Ramdan Kareem Ya Khaiwani [Archives:2008/1186/Viewpoint]

September 1 2008

Nadia Al-Saqqaf
Now that today is the first day of the holy month of Ramdan, automatically the hearts and behaviors of most Muslims soften. Today as I think of my friends and family and congratulate them on the Holy Month, my heart goes out to my collogue Abdulkarim Al-Khaiwani who will be keeping fast (if his health permits) and spending Eid behind bars for no legitimate reason.

Al-Khaiwani is probably the most famous Yemeni journalist of today who has been continuously harassed and taken to prison more than once. He has become a legend and a hero to many Yemeni journalists.

Some of us don't dare to write about the things he had written, and some don't agree with his ideas. Some even think he was mad to have put himself out there as a brave and perhaps rash journalist considering he knew the consequences.

But he still did it, and has no regrets, or so he says.

When he was out of prison last year we had a talk and I asked him why he was doing this, making an enemy of the government. He said someone has to do it, someone has to stand up and say no.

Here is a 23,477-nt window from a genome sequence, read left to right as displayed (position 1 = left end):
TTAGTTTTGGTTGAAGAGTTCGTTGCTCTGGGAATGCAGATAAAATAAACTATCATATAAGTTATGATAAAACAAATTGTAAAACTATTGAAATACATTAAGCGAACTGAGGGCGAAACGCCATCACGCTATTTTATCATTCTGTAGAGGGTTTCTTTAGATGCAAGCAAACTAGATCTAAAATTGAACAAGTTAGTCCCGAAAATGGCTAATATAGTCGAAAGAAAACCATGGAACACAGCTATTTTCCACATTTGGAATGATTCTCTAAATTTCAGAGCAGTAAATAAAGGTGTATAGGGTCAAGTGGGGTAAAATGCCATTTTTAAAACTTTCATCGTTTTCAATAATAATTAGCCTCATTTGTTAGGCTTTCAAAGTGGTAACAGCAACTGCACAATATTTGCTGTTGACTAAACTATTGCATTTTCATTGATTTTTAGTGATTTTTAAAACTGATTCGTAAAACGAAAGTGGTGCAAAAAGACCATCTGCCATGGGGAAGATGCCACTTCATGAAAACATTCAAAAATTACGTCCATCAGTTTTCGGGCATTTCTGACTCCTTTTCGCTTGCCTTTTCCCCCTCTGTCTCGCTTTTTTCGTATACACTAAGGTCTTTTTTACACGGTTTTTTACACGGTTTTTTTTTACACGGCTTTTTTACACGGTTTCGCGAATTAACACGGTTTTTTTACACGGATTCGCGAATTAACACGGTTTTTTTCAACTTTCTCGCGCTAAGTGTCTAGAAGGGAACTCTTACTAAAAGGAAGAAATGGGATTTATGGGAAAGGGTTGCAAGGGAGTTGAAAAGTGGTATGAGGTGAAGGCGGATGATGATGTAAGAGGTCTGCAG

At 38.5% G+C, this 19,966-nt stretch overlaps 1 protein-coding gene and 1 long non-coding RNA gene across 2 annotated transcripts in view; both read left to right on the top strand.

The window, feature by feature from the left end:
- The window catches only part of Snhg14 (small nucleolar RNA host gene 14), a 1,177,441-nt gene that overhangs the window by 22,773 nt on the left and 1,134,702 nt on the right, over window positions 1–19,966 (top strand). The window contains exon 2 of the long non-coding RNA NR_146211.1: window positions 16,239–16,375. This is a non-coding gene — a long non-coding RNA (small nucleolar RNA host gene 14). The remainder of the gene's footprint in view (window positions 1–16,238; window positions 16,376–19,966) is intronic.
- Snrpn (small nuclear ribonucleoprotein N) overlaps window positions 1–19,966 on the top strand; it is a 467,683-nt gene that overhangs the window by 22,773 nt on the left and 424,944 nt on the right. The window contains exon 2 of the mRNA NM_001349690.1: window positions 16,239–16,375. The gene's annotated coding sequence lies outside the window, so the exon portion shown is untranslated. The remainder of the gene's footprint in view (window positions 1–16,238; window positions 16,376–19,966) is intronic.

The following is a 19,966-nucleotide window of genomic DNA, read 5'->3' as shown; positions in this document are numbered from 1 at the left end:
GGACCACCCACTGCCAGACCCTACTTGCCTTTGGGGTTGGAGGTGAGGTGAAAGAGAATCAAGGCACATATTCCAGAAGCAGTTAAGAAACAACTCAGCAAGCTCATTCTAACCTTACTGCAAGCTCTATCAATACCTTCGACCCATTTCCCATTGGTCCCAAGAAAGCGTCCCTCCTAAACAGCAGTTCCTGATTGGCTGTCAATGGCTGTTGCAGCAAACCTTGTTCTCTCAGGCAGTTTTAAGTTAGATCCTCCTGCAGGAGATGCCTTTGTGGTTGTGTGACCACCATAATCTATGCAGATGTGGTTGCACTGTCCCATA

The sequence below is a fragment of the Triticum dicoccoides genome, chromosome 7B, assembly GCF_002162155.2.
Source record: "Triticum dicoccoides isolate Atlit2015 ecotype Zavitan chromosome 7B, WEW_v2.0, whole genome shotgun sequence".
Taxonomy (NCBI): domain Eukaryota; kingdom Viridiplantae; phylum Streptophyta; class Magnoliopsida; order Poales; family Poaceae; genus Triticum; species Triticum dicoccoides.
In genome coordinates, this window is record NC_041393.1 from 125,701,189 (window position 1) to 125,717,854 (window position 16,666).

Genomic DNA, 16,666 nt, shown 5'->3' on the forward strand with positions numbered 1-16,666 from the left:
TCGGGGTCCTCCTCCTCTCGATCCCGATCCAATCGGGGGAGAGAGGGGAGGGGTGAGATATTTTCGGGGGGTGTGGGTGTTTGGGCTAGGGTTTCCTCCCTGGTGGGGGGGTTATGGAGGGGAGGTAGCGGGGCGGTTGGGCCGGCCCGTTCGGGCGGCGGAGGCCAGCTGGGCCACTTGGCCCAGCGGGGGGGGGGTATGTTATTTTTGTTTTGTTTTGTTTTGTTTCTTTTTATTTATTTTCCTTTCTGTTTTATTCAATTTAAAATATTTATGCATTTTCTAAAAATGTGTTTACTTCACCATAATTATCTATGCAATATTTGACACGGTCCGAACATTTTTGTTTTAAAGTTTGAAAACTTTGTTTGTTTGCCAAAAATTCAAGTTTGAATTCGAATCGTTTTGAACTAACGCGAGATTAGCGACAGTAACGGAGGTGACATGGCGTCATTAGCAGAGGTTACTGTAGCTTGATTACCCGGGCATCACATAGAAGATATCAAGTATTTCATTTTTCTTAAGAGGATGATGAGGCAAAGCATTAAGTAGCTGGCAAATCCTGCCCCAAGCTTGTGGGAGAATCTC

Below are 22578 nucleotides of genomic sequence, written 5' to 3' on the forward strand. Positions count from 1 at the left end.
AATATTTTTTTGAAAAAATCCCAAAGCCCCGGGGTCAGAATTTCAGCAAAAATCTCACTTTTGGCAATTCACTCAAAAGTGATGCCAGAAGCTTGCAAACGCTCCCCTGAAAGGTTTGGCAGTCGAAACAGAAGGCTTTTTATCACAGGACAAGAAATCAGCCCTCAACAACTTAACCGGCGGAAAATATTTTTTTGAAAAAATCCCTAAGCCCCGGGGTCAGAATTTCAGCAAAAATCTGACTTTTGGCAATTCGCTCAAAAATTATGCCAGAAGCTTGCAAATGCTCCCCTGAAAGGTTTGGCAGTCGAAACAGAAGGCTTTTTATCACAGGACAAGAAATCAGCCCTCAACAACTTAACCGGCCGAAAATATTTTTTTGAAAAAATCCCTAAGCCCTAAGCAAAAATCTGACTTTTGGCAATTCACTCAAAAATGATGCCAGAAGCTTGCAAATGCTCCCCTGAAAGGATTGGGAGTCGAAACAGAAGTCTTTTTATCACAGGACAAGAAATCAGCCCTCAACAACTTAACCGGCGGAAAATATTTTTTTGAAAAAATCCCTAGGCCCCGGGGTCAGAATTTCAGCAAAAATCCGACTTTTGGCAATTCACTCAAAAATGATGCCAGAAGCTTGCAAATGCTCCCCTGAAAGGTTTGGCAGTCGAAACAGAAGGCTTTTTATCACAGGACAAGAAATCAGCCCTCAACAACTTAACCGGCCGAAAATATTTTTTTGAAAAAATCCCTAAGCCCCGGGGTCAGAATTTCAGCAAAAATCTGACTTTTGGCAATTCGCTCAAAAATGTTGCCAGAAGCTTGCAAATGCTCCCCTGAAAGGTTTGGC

I was impressed and sad in the same time. It meant that he would continue on this path regardless.

The sentence he received was not fair at all. It was not even legally valid. He was accused of being a terrorist because he had photos of the war in Sa'ada.

In the security's eyes, AL-Khaiwani was a terrorist because he had good contacts with people involved in the war. It is similar to Sami Al-Haj Al-Jazeerah correspondent who was jailed in Spain for so many years because of his connections.

Is there freedom of press in Yemen? I used to say there is to an extent. Today now that my friend is still behind bars I am not sure this will still be my answer. I guess now I would say there is no press freedom in Yemen, not while Al-Khaiwani and other journalists like him are behind bars.

I also want to ask where the presidential instructions that no journalists should be imprisoned are? If the president can simply say the war in Sa'ada is over and the war stops, why can't he say release Al-Khaiwani and get return him home to his family? It is either the president doesn't have enough power or does not want Al-Khaiwani out and both are not acceptable, at least not to me.

So here goes a prayer and a salute to Al-Khaiwani who is imprisoned without adequate medication or health services and who will most probably not only spend Ramdan and Eid Al-Fitr in prison, but also will not be with us when a 2008 folds and a new year begins.